My store has been open for over twenty-three years now and we have always been able to buy any collection that’s offered to us. Money has always been available. Except for one brief period. Normally, I try to get all of my “end of the year” tax information to my accountant early enough for her to begin calculating my tax liabilities in early January. This one year I was late with the information. I pay very large quarterly estimated tax payments to the federal government so that my full tax due will be more easily budgeted. By the time my accountant finished my tax return it was only a few days before the April 15th filing deadline. She called me with the good and bad news and said, “The good news is that you were very profitable this year. The bad news is: You know that vacation you were planning? Forget it.” I owed over $60,000.00 more in taxes! This was in addition to the high quarterly estimated payments I’d already made during the year! I didn’t have that much money available. Most of my money was invested in CD’s and I couldn’t get it out. I decided to write the IRS a check that I knew I didn’t have the funds to cover, but I knew it would probably take four or five days for the check to get to them and at least another four or five days to get to my bank. I explained the situation to my employees and decided that we could not buy any new product for the next three weeks. I used my existing credit terms with Diamond Comic Distributors so that I’d have the full thirty days before I had to pay for the weekly comic book shipments. I could “catch-up” with Diamond later. With this “belt-tightening” and the money that I did have available I was able to pay the full tax bill on time. It was the only period of time in the past twenty-three years that my store wasn’t actively seeking new inventory to buy.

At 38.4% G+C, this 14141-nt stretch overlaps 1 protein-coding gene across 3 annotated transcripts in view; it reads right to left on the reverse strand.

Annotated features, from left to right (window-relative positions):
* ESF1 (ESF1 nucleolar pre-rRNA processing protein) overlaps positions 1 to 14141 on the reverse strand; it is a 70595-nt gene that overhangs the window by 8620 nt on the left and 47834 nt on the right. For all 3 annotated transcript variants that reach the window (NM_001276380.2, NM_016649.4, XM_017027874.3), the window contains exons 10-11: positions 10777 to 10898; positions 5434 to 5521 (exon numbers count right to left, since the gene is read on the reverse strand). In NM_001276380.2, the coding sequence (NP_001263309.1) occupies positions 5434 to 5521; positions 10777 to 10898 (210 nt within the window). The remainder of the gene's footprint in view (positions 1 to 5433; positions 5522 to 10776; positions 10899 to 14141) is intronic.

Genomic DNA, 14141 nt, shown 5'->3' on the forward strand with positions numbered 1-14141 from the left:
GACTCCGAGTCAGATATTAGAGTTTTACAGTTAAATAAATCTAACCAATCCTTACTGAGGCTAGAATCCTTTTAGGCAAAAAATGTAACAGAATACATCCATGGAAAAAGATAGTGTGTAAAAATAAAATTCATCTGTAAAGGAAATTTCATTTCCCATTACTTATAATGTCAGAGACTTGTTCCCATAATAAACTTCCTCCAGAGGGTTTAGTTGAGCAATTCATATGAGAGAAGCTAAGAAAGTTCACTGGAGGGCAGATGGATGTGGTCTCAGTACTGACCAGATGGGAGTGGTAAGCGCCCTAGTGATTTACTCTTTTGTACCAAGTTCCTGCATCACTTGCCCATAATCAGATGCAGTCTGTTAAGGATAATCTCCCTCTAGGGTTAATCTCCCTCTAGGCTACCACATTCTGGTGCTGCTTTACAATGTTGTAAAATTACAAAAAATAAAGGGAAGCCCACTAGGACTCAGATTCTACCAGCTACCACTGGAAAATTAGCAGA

Next chapter: Two comic book collectors fall in love at my store!